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Outcry at preferential treatment for athletes

By Wang Zhenghua in Shanghai | China Daily | Updated: 2013-03-21 06:42

Officials deny offering free care, but admit to 'green channel' services

A Shanghai hospital and the city's sports authority on Wednesday denied claims they provide free medical services and preferential treatment to the city's elite athletes.

Huashan Hospital and the Shanghai Sports Bureau have been under fire since they supposedly reached an agreement last week under which 23 world champions, including 110m hurdler Liu Xiang, and four outstanding coaches, will be entitled to a lifetime of free medical services and exempted from paying medical insurance.

News of the deal prompted a public outcry, with critics saying the champions, who have already been given a number of honors and cash rewards, should not receive additional benefits, especially medical services, which are already under strain.

More care should be given to ordinary athletes they said, accusing decision-makers of abusing public money by offering free medical services as a form of reward and generating more social unfairness.

Huashan Hospital, an institution well known for its advanced treatment of sports injuries, said on Wednesday the deal only gives the top athletes "green channel" services. That means the athletes can skip to the front of the line to register, receive treatment from veteran medical workers and be given special one-on-one care.

"The services are designed to make it easier for the athletes to see a doctor, and the green channel services are common during important sports events," said Dai Runming, a publicity official at the hospital.

The Shanghai Sports Bureau told Xinhua News Agency on Wednesday the athletes should pay their medical bill if the cost exceeds the expenses covered by their personal medical insurance and commercial insurance granted by Shanghai Sports Development Foundation.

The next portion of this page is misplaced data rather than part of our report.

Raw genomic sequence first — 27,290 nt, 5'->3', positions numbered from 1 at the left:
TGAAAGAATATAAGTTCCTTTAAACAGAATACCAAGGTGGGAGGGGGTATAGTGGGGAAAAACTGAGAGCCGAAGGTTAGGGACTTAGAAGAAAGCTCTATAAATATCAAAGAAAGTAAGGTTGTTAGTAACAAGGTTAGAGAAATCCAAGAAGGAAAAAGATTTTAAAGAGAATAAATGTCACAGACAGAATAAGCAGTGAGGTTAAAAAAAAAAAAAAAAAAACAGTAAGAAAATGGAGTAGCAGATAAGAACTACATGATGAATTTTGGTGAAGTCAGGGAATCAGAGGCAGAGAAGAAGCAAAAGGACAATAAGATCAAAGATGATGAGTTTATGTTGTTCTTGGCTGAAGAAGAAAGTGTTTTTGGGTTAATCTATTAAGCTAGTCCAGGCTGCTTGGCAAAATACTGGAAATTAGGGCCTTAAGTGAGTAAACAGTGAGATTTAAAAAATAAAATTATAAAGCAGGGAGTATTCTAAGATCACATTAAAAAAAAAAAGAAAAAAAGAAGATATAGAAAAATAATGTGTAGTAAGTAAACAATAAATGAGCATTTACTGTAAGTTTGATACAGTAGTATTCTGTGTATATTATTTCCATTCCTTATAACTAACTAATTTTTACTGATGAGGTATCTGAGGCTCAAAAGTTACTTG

The bureau said earlier that the agreement with Huashan Hospital is to guarantee Shanghai-born world champions receive quality medical services. The program only targets winners of Olympic medals, world championships and world cup winners.

The city's medical insurance office also said athletes and coaches do not have any privileges that sidestep medical insurance.

If they participate in the insurance program, athletes and coaches are entitled to the same benefits as other insurance customers, Shanghai Evening Post quoted the office as saying.

Despite the clarifications, netizens have still descried the preferential treatment as unfair.

"They don't need to wait in lines and have designated hospital staff members to escort them. Isn't that a privilege itself?" a netizen commented on online portal Sina.

Another Web user said: "If they have green channels, others will have to wait for a longer time. It's unfair."

A commentary by Xinhua said free medical insurance is redundant for gold medal winners who have already received material rewards from the government and enterprises. They have also earned a handsome amount of money by taking part in commercial activities.

Forbes estimated that Liu Xiang, an Olympic champion in the 2004 Athens Games, earned 160 million yuan ($26 million) from commercial endorsements in 2007 alone.

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